The Effectiveness of CBT in Treating Depression Disorder

Cognitive behavioral therapy (CBT) aims to use cognitive restructuring to identify negative thoughts or distorted thinking and replace them with more realistic ones. Common types of negative thinking found in depressed patients include catastrophizing – exaggerating things so they become more serious than they actually are and personalization – seeing yourself as the cause of the negative events that are not actually your fault. Furthermore, CBT involves the use of practical self-help strategies, which are designed to affect positive and immediate changes in the person’s quality of life. As a result, CBT can be as effective as medication in treating some mental health disorders and may be helpful in cases where medication alone has not worked.

On the other hand, another moderately effective treatment option for depression is antidepressants or reuptake inhibitors. As such, Eric Endlich, a clinical psychologist in Boston, states, “antidepressants can help jump-start mood and give people the boost they need to get over their symptoms of their depression. This allows people to start doing the things they enjoy again and make better choices for themselves.” Whilst the use of antidepressants such as serotonin, noradrenaline and dopamine, are thought to have an important effect on your mood, individuals can have very different responses to one antidepressant compared with another so it can be a case of trial and error to find one that works effectively. Furthermore, like all prescription drugs, it may take at least three to four weeks before one notices a significant change in their mood. Often, mild to severe depression sufferers will be prescribed antidepressants in combination with CBT. This is because antidepressants can change the levels of certain chemicals such as serotonin in one’s brain, which can help one to feel well enough to attend the therapy sessions. For example, one may feel worthless or wake up one morning and think, “what is the point of trying?” As such, in conjunction with antidepressants, CBT teaches the patient to swap the irrational thoughts for more positive ones.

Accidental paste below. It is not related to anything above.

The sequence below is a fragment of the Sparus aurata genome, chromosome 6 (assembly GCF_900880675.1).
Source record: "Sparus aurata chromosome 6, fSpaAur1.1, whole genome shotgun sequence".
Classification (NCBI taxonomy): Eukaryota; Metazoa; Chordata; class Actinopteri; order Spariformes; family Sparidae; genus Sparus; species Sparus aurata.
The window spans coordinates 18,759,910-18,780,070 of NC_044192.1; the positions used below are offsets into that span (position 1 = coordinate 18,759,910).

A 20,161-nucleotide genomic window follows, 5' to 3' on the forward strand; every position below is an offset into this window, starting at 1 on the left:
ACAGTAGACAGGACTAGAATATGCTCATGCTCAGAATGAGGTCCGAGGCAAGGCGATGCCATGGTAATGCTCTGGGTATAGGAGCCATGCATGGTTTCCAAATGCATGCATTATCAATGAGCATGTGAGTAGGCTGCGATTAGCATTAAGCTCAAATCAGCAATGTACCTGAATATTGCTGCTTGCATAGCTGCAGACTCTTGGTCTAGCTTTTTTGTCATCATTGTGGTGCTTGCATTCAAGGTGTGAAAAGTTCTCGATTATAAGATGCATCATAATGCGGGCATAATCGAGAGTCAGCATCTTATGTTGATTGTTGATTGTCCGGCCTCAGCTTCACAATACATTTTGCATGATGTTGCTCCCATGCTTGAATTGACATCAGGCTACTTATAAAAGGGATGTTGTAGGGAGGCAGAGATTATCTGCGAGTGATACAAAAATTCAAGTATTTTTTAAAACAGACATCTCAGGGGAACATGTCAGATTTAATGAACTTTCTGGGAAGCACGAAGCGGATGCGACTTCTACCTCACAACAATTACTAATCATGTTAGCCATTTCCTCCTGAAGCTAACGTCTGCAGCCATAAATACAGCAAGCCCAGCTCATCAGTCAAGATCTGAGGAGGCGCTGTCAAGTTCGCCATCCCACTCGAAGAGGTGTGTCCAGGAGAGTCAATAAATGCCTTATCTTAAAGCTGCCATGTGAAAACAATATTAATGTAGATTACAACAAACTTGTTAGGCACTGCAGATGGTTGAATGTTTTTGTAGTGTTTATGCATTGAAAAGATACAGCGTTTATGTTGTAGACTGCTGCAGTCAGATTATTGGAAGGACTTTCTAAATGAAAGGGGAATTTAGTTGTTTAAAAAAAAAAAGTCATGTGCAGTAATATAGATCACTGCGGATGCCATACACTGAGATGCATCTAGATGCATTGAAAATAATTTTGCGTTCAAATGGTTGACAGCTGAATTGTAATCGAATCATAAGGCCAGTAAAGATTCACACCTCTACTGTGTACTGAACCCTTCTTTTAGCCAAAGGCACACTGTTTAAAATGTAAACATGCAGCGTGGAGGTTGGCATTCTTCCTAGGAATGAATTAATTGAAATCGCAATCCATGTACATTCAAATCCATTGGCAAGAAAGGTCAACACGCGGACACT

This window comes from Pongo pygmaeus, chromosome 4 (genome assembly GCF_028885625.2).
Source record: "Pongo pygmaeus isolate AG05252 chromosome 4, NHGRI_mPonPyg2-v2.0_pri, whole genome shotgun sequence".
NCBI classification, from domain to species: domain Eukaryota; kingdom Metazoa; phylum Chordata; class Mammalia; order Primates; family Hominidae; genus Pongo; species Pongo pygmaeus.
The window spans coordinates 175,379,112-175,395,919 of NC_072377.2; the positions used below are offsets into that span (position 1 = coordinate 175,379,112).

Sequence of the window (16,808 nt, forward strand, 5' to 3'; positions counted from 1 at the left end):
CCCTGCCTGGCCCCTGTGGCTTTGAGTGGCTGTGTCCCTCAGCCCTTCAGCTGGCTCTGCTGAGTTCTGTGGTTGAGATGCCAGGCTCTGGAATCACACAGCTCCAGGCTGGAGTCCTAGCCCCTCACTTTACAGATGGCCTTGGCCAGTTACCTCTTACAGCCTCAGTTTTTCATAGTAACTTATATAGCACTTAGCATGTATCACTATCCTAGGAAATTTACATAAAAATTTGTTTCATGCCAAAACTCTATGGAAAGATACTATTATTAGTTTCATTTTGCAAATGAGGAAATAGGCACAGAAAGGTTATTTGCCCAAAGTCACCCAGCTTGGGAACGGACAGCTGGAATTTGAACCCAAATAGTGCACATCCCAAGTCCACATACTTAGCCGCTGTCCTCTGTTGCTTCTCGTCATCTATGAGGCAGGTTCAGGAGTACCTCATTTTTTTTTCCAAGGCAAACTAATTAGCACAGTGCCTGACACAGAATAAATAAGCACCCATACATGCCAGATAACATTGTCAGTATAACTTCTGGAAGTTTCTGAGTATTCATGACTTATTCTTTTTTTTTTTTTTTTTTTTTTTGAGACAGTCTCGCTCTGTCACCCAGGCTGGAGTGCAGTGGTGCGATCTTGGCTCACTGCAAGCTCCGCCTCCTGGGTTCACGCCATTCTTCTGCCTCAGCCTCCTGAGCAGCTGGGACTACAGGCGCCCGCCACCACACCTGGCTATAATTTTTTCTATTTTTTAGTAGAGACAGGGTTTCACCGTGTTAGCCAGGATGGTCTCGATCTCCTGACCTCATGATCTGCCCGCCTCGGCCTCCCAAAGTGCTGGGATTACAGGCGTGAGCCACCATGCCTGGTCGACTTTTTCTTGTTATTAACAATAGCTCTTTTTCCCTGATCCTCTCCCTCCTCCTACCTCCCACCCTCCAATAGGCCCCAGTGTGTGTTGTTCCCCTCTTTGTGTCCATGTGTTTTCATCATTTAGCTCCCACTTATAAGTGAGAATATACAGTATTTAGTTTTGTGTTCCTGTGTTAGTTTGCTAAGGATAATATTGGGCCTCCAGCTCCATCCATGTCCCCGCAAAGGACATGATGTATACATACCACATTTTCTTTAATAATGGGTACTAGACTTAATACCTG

Over the years, extensive research has been conducted into the effectiveness of CBT to re-train one’s thoughts and alter behaviors. Although this therapy can be completed in a relatively short period of time compared to other talking therapies, to benefit from CBT, one needs to commit their time and energy to the process. Furthermore, as CBT can involve confronting your emotions and anxieties, a client may experience initial periods where they are more anxious or emotionally uncomfortable. The overtly structured nature of CBT may also not be suitable for people with more complex mental health needs or learning difficulties. Hence, positive rapport with the treating therapist/practitioner is essential to reduce stress or other negative emotions for the client. Furthermore, the skills one learns in CBT are useful, practical and helpful strategies that can be incorporated into everyday life to help one cope better with future stresses and difficulties, even after the treatment has finished.

In fact, research into the effectiveness of CBT can be summarized in "meta-analyses" whereby numerous studies have been surveyed, combined, and effect sizes extrapolated. Two such analyses published online from The National library of Medicine and the National institutes of Health entitled “Is cognitive-behavioral therapy more effective than other therapies? A meta-analytic review” and “The empirical status of cognitive-behavioral therapy: a review of meta-analyses” both found that CBT is effective for a wide range of disorders. For example, the abstracts of these meta-analytic reviews state “the superiority of CBT over alternative therapies was evident only among patients with anxiety or depressive disorders” and “CBT was somewhat superior to antidepressants in the treatment of adult depression. However, CBT was equally effective as behavior therapy in the treatment of adult depression and obsessive-compulsive disorders”. Additionally, a study published on BBC News in 2012 following 469 patients with treatment-resistant depression in Bristol, Exeter and Glasgow over 12 months concluded CBT was effective in reducing symptoms and improving patients' quality of life. For example, one group of patients only used anti-depressant medication, while the second group was also treated with CBT. After six months, researchers found 46% of those who had received CBT reported at least a 50% reduction in their symptoms, highlighting its effectiveness over other forms of treatment for depression.

Before conducting studies into the effectiveness of CBT, researchers are required to obtain the informed consent of the participants, ideally in written and oral form. These consent forms should use language that is reasonably understandable to describe the nature and purpose of the research, the length of time the subject is expected to participate, any foreseeable risks or discomforts, a statement that the data gained from the participants must be kept anonymous and be used for the stated research purposes only, participation is voluntary and refusal to participate will not result in any punishment or consequences that the individual is otherwise entitled to receive. Taking such ethical concerns into consideration as well as the positive research outcomes for this specific therapy, it is suggested that for those experiencing mild depression, exercise and/or complementary medicines may be the best treatment option. However, for moderate or severe depression sufferers, the most effective treatment program may be a combination of CBT and antidepressants.

03 December 2019
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